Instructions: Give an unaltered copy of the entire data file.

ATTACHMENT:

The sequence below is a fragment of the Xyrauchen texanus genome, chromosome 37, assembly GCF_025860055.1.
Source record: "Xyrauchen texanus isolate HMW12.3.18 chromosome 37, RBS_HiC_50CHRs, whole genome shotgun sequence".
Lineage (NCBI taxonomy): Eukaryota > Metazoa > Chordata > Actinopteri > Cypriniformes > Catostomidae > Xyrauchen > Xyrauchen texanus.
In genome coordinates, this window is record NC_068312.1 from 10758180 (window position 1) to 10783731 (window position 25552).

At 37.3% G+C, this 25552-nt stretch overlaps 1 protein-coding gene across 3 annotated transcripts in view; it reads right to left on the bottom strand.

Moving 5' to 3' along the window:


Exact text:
The sequence below is a fragment of the Xyrauchen texanus genome, chromosome 37, assembly GCF_025860055.1.
Source record: "Xyrauchen texanus isolate HMW12.3.18 chromosome 37, RBS_HiC_50CHRs, whole genome shotgun sequence".
Lineage (NCBI taxonomy): Eukaryota > Metazoa > Chordata > Actinopteri > Cypriniformes > Catostomidae > Xyrauchen > Xyrauchen texanus.
In genome coordinates, this window is record NC_068312.1 from 10758180 (window position 1) to 10783731 (window position 25552).

At 37.3% G+C, this 25552-nt stretch overlaps 1 protein-coding gene across 3 annotated transcripts in view; it reads right to left on the bottom strand.

Moving 5' to 3' along the window: